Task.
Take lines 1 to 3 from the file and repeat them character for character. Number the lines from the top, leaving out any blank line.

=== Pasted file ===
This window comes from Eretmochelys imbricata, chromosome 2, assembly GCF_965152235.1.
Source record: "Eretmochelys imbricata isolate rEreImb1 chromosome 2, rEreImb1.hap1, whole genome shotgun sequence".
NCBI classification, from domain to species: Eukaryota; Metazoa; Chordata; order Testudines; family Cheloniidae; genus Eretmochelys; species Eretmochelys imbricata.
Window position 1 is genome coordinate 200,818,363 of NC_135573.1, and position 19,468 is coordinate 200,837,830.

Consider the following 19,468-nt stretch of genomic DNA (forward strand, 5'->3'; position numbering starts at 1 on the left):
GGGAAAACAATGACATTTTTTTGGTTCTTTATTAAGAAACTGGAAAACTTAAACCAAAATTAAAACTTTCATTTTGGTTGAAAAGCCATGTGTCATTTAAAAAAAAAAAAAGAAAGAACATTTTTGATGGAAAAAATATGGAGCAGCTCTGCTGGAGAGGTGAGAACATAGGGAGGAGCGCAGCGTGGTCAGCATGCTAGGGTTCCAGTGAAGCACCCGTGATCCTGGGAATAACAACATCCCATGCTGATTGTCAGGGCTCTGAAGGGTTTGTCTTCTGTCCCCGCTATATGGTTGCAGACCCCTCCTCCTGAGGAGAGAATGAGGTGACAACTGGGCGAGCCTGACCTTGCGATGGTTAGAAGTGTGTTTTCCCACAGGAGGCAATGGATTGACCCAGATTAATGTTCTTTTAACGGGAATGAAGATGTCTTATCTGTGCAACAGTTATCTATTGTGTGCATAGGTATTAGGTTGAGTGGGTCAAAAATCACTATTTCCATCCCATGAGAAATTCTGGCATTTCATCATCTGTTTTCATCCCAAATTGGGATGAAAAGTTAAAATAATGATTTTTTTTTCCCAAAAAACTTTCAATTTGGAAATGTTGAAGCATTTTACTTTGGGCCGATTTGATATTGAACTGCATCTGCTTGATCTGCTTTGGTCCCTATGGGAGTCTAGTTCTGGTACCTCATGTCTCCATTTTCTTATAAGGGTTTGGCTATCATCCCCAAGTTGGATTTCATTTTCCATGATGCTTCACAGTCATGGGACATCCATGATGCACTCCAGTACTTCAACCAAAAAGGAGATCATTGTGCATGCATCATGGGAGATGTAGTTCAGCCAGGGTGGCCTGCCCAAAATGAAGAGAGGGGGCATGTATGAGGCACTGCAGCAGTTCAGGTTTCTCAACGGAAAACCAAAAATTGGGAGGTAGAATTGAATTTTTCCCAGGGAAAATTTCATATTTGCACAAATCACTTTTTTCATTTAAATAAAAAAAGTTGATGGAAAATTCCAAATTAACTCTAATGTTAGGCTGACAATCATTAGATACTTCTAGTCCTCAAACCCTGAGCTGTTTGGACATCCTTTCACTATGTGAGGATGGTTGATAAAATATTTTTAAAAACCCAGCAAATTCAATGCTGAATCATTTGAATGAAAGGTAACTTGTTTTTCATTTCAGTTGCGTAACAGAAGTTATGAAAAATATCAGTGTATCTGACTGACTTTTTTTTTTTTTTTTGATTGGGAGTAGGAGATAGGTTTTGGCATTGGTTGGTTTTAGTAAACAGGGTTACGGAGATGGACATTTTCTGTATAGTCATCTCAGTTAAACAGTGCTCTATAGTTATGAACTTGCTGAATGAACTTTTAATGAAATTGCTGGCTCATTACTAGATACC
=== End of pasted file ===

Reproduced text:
This window comes from Eretmochelys imbricata, chromosome 2, assembly GCF_965152235.1.
Source record: "Eretmochelys imbricata isolate rEreImb1 chromosome 2, rEreImb1.hap1, whole genome shotgun sequence".
NCBI classification, from domain to species: Eukaryota; Metazoa; Chordata; order Testudines; family Cheloniidae; genus Eretmochelys; species Eretmochelys imbricata.